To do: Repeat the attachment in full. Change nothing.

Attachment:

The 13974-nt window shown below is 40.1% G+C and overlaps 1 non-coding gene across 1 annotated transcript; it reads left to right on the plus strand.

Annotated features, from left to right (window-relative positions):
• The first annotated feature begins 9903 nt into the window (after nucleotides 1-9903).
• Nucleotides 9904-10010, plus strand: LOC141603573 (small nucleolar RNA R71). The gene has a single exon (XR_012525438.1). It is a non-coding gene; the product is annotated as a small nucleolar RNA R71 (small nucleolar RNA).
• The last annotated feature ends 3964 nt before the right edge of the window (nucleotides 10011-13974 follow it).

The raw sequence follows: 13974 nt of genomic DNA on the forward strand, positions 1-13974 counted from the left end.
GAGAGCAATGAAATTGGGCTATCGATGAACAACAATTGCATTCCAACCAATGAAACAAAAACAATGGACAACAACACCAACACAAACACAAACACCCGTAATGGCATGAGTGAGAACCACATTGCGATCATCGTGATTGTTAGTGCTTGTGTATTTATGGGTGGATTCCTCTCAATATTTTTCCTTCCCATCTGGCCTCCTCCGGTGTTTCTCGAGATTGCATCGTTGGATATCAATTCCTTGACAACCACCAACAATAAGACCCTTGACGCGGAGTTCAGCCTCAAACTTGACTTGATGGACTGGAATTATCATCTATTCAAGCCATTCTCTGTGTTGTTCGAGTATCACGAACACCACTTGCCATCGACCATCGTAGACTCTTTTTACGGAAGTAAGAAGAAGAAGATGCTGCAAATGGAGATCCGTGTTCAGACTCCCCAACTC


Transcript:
The 13974-nt window shown below is 40.1% G+C and overlaps 1 non-coding gene across 1 annotated transcript; it reads left to right on the plus strand.

Annotated features, from left to right (window-relative positions):
• The first annotated feature begins 9903 nt into the window (after nucleotides 1-9903).
• Nucleotides 9904-10010, plus strand: LOC141603573 (small nucleolar RNA R71). The gene has a single exon (XR_012525438.1). It is a non-coding gene; the product is annotated as a small nucleolar RNA R71 (small nucleolar RNA).
• The last annotated feature ends 3964 nt before the right edge of the window (nucleotides 10011-13974 follow it).

The raw sequence follows: 13974 nt of genomic DNA on the forward strand, positions 1-13974 counted from the left end.
GAGAGCAATGAAATTGGGCTATCGATGAACAACAATTGCATTCCAACCAATGAAACAAAAACAATGGACAACAACACCAACACAAACACAAACACCCGTAATGGCATGAGTGAGAACCACATTGCGATCATCGTGATTGTTAGTGCTTGTGTATTTATGGGTGGATTCCTCTCAATATTTTTCCTTCCCATCTGGCCTCCTCCGGTGTTTCTCGAGATTGCATCGTTGGATATCAATTCCTTGACAACCACCAACAATAAGACCCTTGACGCGGAGTTCAGCCTCAAACTTGACTTGATGGACTGGAATTATCATCTATTCAAGCCATTCTCTGTGTTGTTCGAGTATCACGAACACCACTTGCCATCGACCATCGTAGACTCTTTTTACGGAAGTAAGAAGAAGAAGATGCTGCAAATGGAGATCCGTGTTCAGACTCCCCAACTC